Police are looking into investigative journalists Jacques Pauw and Pieter-Louis Myburgh, who have both written about alleged corrupt relationships involving President Jacob Zuma.
However, police say no case against the two has been opened.
The matter may, therefore, have been registered by police in another manner.
Myburgh, a News24 investigative journalist, wrote the book The Republic of Gupta and has probed, and written about, several alleged corrupt relationships involving government officials.
He was part of the team from News24, AmaBhungane and Daily Maverick who were last month crowned overall winners of the Vodacom Journalist of the Year awards for their work on the #GuptaLeaks, which exposed the extent of the influence that the controversial Gupta family has over South African public enterprises.
Pauw is the author of the book The President's Keepers.
They have both, according to their legal representatives, been requested to make statements at the Durban North police station in a matter apparently relating to material they have written about.
A police officer, based in Durban North, indicated to their attorneys that he was the investigating officer in the matter.
However, national police spokesperson Vishnu Naidoo on Tuesday said no case had been opened, and that Pauw and Myburgh were not under investigation.
News24 then provided him with the surname and cellphone number of the apparent investigating officer.
It is also understood the matter may not have been registered as a case to be investigated, but as an inquiry.
Asked if this was the case, Naidoo said on Wednesday: "Due to the sensitive nature of such matters we are unable to discuss them in the public domain."
News24 called the cellphone of the apparent investigating officer on Tuesday.
A man who answered said he would pass a message on to the officer. The officer did not return calls, nor respond to an SMS on Wednesday.
Previous attempt for arrest warrant
Pauw on Tuesday said he was told about potential charges he could face about two weeks ago, when he heard that a police officer had tried to secure a warrant in Pietermaritzburg for his arrest.
The officer had not managed to do so.
Last month, Pauw had said the warrant related to five charges, including fraud and crimen injuria.
He had not been sure whether police would try again with another magistrate.
He said on Tuesday that the investigating officer in the case would not divulge what was being probed.
"Whatever he brings, we will defend it," Pauw said.
On Tuesday, the lawyers representing both Pauw and Myburgh - Willem de Klerk Attorneys - sent a letter to a colonel, the investigating officer, who they said on Monday had spoken to Willem de Klerk about the matter.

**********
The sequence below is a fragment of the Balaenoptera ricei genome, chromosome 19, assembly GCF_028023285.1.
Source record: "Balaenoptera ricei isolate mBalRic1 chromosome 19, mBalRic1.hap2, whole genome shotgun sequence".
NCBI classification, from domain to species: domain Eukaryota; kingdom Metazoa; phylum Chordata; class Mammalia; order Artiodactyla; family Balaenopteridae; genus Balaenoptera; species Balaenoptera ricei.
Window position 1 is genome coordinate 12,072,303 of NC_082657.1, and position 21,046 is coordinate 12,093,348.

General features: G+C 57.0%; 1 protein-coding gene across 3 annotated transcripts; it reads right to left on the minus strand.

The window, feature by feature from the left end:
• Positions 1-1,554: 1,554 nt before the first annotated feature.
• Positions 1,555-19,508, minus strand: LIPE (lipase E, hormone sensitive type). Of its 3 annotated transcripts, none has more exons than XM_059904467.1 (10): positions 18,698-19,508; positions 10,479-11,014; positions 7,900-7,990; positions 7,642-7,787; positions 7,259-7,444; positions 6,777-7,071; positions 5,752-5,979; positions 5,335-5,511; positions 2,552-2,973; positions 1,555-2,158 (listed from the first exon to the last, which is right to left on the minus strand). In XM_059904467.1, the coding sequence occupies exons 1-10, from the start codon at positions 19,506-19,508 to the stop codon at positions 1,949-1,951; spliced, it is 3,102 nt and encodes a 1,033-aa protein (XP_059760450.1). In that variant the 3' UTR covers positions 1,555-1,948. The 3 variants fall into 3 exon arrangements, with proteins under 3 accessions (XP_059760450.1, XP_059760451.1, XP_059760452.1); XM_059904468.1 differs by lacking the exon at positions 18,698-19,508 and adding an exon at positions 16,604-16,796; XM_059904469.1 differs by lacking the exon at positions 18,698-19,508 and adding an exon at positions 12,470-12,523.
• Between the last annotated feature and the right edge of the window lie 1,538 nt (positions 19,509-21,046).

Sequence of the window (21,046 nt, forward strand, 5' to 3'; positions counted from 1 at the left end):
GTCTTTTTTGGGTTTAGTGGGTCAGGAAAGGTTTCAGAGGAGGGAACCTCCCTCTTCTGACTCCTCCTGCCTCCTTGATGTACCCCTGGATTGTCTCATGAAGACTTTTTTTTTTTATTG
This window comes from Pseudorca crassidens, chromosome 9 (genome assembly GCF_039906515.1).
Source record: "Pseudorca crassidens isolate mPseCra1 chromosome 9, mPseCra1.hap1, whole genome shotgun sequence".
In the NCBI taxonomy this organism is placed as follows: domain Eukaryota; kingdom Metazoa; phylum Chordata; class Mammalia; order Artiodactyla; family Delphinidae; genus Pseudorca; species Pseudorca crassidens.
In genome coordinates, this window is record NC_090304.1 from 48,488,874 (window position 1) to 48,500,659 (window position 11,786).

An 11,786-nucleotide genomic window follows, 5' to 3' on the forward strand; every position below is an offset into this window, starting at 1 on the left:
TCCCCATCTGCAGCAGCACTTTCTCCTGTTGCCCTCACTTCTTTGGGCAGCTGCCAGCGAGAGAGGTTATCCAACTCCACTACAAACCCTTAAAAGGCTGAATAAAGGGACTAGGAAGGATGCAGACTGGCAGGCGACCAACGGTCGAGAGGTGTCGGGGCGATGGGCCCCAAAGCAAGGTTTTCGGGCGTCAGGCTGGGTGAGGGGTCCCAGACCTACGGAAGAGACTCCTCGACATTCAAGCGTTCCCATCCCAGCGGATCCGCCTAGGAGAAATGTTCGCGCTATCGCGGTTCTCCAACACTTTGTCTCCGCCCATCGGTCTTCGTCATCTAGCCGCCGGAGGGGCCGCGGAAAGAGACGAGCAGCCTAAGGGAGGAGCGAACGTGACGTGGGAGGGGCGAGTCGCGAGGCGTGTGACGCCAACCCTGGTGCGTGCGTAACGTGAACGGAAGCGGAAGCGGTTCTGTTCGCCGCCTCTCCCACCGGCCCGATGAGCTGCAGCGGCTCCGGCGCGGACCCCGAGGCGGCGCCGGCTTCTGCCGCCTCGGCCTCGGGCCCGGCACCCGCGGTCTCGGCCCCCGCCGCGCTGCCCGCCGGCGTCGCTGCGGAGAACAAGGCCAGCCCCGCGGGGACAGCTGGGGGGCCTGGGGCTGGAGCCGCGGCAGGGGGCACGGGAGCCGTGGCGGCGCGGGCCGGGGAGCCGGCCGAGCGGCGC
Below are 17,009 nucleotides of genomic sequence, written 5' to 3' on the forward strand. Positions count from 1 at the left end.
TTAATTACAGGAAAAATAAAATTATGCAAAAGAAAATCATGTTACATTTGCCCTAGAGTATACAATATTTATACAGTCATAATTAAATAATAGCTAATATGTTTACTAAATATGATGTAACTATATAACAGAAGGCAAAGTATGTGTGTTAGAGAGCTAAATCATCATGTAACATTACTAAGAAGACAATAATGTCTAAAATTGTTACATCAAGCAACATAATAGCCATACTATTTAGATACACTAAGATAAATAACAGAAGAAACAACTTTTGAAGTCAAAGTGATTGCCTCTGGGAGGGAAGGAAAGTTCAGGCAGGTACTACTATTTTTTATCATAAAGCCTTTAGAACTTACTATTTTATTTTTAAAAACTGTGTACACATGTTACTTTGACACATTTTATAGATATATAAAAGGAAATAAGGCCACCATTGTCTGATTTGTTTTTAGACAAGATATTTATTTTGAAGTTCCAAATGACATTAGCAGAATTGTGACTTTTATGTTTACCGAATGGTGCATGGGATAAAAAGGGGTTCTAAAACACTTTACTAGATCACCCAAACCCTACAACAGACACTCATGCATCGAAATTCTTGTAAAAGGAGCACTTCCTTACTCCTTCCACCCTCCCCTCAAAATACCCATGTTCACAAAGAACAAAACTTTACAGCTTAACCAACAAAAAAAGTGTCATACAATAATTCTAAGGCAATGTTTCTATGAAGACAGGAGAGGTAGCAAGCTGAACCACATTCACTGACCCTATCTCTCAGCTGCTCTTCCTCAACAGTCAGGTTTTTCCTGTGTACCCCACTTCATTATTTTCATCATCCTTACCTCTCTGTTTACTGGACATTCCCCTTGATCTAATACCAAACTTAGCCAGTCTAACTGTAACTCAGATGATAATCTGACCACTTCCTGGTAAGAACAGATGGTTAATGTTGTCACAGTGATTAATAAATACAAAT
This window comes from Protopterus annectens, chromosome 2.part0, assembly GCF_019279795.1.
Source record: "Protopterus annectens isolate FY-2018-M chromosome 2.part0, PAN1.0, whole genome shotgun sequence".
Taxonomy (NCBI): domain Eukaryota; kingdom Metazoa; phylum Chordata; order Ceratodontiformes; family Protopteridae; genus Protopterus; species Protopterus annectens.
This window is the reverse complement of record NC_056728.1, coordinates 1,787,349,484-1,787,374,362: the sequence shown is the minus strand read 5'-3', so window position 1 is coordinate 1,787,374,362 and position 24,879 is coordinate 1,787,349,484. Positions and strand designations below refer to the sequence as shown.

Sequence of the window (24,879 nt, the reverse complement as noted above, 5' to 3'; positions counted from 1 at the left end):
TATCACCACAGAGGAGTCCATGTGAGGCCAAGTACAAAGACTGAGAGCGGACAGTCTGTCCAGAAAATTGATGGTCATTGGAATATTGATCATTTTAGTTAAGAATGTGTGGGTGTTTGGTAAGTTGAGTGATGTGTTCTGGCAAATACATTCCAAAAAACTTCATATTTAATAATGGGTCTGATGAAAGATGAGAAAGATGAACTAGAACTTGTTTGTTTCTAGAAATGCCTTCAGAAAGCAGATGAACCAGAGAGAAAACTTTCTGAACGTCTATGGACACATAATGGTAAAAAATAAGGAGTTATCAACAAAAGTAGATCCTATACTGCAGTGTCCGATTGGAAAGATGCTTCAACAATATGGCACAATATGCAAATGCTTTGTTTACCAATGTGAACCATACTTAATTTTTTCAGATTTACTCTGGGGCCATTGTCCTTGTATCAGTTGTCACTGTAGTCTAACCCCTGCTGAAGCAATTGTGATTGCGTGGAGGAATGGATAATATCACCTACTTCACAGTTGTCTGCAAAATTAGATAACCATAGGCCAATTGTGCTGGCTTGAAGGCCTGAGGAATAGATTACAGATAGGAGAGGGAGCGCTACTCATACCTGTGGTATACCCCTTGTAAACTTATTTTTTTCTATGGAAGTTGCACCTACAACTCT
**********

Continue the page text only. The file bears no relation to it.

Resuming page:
The letter is headed: "Criminal investigation: Jacques Pauw and Pieter-Louis Myburgh."
'Potential suspects for what they have written'
"From the said telephone discussions it appears that Mr Pauw is regarded as a potential suspect related to material contained in his book The President's Keepers," the letter said.
"It further appears that Mr Pieter-Louis Myburgh is a potential suspect based on an article or articles he may have authored which appeared in the news media."
It said the investigating officer had not been willing to disclose further details about what was being investigated.
Requested to provide information to police
The letter confirmed a request by the investigating officer that Pauw and Myburgh go to the Durban North police station to answer questions, or to possibly make statements or do both.
"Our clients are not at this stage willing to answer questions or make statements but would prefer for the investigation to be completed first," the letter stated.
"If you require our clients to depose to affidavits stating as much, we are happy to oblige and will send such affidavits to you as soon as possible."
Pauw and Myburgh's decision not to make statements yet was based on legal advice and their Constitutional rights.
"It does not imply that they are uncooperative in the matter," the letter stated.
Pauw and Myburgh, it said, would give their full cooperation if the National Prosecuting Authority decided to act against them.
"Our clients are desirous to finalise the matters under investigation in the spirit of co-operation," the letter read.
"If they are required to appear in any criminal court they will fully co-operate without the need for arrest."
News24 editor Adriaan Basson said the police investigation amounted to attempted intimidation.
'Clear attempt at intimidation'
"It is outrageous that the cops are going after journalists when corrupt politicians and captured business people roam free," he said.
"We will oppose any attempts to bring criminal charges against Myburgh. This is a clear attempt to try and intimidate us from doing our jobs. We won't be deterred."
The Hawks were also investigating material in Pauw's book.
They previously said they were investigating the leak of classified information that ended up being published in it.
This was after a case was opened by the State Security Agency (SSA).
The SSA had also demanded that the book be withdrawn.
Previously the South African Revenue Service (SARS) said it was considering legal action in relation to Pauw's book.
This, after the Sunday Times carried an extract of his book which alleged that Zuma received monthly payments of R1m from controversial tender mogul Roy Moodley, without declaring it to SARS. -- News24